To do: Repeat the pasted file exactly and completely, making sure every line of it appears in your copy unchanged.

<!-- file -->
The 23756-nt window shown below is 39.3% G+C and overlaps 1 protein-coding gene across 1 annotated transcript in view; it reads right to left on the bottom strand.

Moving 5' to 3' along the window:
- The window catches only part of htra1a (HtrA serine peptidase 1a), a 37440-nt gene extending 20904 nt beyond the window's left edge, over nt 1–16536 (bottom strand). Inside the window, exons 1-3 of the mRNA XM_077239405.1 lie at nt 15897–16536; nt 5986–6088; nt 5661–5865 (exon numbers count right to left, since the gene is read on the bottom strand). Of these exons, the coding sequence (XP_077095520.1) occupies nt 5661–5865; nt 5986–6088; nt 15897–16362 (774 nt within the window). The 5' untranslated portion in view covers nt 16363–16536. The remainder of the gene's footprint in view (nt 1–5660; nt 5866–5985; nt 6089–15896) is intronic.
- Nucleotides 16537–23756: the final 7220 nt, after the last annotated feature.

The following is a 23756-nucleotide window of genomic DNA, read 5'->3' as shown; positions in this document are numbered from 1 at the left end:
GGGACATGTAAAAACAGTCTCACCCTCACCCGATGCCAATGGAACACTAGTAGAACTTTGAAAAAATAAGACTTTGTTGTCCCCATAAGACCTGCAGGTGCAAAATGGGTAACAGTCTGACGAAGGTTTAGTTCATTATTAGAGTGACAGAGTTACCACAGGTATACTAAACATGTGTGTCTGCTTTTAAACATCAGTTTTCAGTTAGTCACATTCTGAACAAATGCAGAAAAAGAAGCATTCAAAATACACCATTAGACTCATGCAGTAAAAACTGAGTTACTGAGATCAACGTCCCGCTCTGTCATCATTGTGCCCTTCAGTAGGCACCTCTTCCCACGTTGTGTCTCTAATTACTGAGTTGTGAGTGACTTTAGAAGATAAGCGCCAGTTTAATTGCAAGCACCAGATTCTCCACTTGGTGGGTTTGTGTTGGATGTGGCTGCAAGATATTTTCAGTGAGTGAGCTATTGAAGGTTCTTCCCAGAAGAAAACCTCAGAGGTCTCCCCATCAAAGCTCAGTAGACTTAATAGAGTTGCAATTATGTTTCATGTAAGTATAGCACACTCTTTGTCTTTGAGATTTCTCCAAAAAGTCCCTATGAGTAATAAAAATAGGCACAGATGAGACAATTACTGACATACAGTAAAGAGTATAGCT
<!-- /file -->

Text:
The 23756-nt window shown below is 39.3% G+C and overlaps 1 protein-coding gene across 1 annotated transcript in view; it reads right to left on the bottom strand.

Moving 5' to 3' along the window:
- The window catches only part of htra1a (HtrA serine peptidase 1a), a 37440-nt gene extending 20904 nt beyond the window's left edge, over nt 1–16536 (bottom strand). Inside the window, exons 1-3 of the mRNA XM_077239405.1 lie at nt 15897–16536; nt 5986–6088; nt 5661–5865 (exon numbers count right to left, since the gene is read on the bottom strand). Of these exons, the coding sequence (XP_077095520.1) occupies nt 5661–5865; nt 5986–6088; nt 15897–16362 (774 nt within the window). The 5' untranslated portion in view covers nt 16363–16536. The remainder of the gene's footprint in view (nt 1–5660; nt 5866–5985; nt 6089–15896) is intronic.
- Nucleotides 16537–23756: the final 7220 nt, after the last annotated feature.

The following is a 23756-nucleotide window of genomic DNA, read 5'->3' as shown; positions in this document are numbered from 1 at the left end:
GGGACATGTAAAAACAGTCTCACCCTCACCCGATGCCAATGGAACACTAGTAGAACTTTGAAAAAATAAGACTTTGTTGTCCCCATAAGACCTGCAGGTGCAAAATGGGTAACAGTCTGACGAAGGTTTAGTTCATTATTAGAGTGACAGAGTTACCACAGGTATACTAAACATGTGTGTCTGCTTTTAAACATCAGTTTTCAGTTAGTCACATTCTGAACAAATGCAGAAAAAGAAGCATTCAAAATACACCATTAGACTCATGCAGTAAAAACTGAGTTACTGAGATCAACGTCCCGCTCTGTCATCATTGTGCCCTTCAGTAGGCACCTCTTCCCACGTTGTGTCTCTAATTACTGAGTTGTGAGTGACTTTAGAAGATAAGCGCCAGTTTAATTGCAAGCACCAGATTCTCCACTTGGTGGGTTTGTGTTGGATGTGGCTGCAAGATATTTTCAGTGAGTGAGCTATTGAAGGTTCTTCCCAGAAGAAAACCTCAGAGGTCTCCCCATCAAAGCTCAGTAGACTTAATAGAGTTGCAATTATGTTTCATGTAAGTATAGCACACTCTTTGTCTTTGAGATTTCTCCAAAAAGTCCCTATGAGTAATAAAAATAGGCACAGATGAGACAATTACTGACATACAGTAAAGAGTATAGCT